He fired the first shot in defense of Fort Sumter in the opening battle of the Civil War in April 1861
Wounded at Antietam and Gettysburg, and cited for gallantry at both crucial battles
(1819-1893) Born in Ballston Spa, New York, he became famous for his supposed invention of the game of baseball, although baseball historians have debunked that theory, something Doubleday himself never claimed. At Cooperstown, N.Y., home of the Baseball Hall of Fame and Museum, the baseball diamond there is named in his honor. From a prominent New York family, his paternal grandfather fought in the American Revolution, and his maternal grandfather was a mounted courier for General George Washington during the war. His father, Ulysses F., fought in the War of 1812, and was a two term U.S. Congressman, and both of his brothers were colonels in the Union army during the Civil War. He graduated in the West Point class of 1842, and served in the Mexican War with the artillery branch of service, and later fought in the Seminole Wars from 1856-58. In April 1861, Doubleday served in the garrison at Fort Sumter, and he was said to have aimed the first gun to reply to the Confederate bombardment. Appointed a brigadier general, on February 3, 1862, he commanded the Artillery Department in the Shenandoah Valley, and then the artillery of General Nathaniel P. Banks's division. He was assigned to duty in northern Virginia while the Army of the Potomac conducted their 1862 Virginia Peninsula Campaign, and he commanded a brigade of General Irvin McDowell's corps during the 2nd Battle of Bull Run. Doubleday again led the division, now assigned to the 1st Corps, Army of the Potomac, and at the Battle of Antietam, he led his men into the deadly fighting in the Cornfield and the West Woods, and one colonel described him as a "gallant officer, remarkably cool under fire, and at the very front of battle." He was wounded when an artillery shell exploded near his horse, throwing him to the ground in a violent crash. He was promoted to major general of volunteers for his actions at Antietam, to rank from November 29, 1862. During the winter, the 1st Corps was reorganized and General Doubleday was appointed commander of the 3rd Division. His greatest performance of the war came at Gettysburg when he took over command of the 1st corps after the death of General John F. Reynolds, early on the first day's battle, July 1, 1863. His troops were under heavy fire for five hours as he led 9,500 men against ten Confederate brigades that numbered more than 16,000 Rebels. Seven of those brigades sustained casualties that ranged from 35 to 50 percent, indicating the ferocity of the Union defense. General Doubleday was wounded in the neck on the second day of fighting at Gettysburg. He next took on administrative duties in the defenses of Washington, D.C., where he was in charge of courts martial, which gave him legal experience that he used after the war. He returned to combat directing a portion of the defenses against the attack by Confederate General Jubal A. Early in the Shenandoah Valley Campaign of 1864. While in Washington, Abner Doubleday testified against his old adversary, General George G. Meade, at the United States Congress Joint Committee on the Conduct of the War, criticizing Meade harshly over his conduct at the Battle of Gettysburg. Doubleday remained a loyal Republican and staunch supporter of President Abraham Lincoln, and the general and his wife rode with Lincoln on the train to Gettysburg for the dedication of the Gettysburg National Cemetery, and were there for President Lincoln's immortal Gettysburg Address. Afterwards, the Doubleday's attended social events with Mr. and Mrs. Lincoln in Washington. After the war ended, Doubleday mustered out of the volunteer service, and remained in the Regular U.S. Army reverting back to his old army rank. He was later appointed colonel of the 35th U.S. Infantry, and stationed in San Francisco from 1869-71, where he took out a patent for the cable car railway that still runs there today. He received a charter for its operation, but unfortunately signed his rights away when he was reassigned. In 1871, he commanded the 24th U.S. Infantry, an all African-American regiment with headquarters at Fort McKavett, Texas. He retired from the United States Army in 1873. General Abner Doubleday died of heart disease in Mendham Township, New Jersey, on January 26, 1893. His body laid in state in New York's City Hall, and then was taken to Washington by train, and he was buried in Arlington National Cemetery.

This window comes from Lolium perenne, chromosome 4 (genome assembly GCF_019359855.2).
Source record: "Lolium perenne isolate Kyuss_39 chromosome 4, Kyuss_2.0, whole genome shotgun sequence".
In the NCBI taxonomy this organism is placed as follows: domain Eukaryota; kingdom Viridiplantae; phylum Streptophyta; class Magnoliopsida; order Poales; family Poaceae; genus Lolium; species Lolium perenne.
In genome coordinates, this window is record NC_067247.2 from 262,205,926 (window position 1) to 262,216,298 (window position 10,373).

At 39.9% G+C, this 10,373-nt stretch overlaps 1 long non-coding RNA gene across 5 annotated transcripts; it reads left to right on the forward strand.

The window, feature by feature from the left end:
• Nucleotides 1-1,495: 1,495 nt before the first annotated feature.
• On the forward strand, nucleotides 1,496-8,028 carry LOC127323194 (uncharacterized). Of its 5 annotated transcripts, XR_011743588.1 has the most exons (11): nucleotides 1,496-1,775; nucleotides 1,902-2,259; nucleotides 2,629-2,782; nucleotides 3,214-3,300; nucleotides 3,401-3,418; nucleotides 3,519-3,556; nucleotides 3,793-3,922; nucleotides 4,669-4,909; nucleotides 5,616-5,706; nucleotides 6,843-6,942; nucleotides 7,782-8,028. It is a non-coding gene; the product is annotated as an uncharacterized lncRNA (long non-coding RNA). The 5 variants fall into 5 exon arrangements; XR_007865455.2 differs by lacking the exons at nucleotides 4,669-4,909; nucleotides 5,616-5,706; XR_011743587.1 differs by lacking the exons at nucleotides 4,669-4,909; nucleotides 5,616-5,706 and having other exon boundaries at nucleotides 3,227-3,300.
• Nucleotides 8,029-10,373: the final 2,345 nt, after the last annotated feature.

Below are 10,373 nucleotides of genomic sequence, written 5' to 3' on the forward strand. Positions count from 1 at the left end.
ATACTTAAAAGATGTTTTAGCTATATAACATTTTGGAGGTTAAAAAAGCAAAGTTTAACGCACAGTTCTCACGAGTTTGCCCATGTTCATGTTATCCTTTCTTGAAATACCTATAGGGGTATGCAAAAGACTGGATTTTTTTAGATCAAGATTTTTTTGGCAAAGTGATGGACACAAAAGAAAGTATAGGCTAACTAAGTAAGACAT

Wet plate, albumen carte de visite photograph, mounted to 2 3/8 x 4 card. Bust view pose in uniform with rank of major general. Back mark: C.D. Fredricks & Co., 587 Broadway, New York. The imprint also includes their Habana and Paris addresses. Has a 2 cents orange, George Washington, U.S. Internal Revenue Bank Check tax stamp on the verso. Excellent condition. Very sharp image. Scarce variant bust pose. Extremely desirable.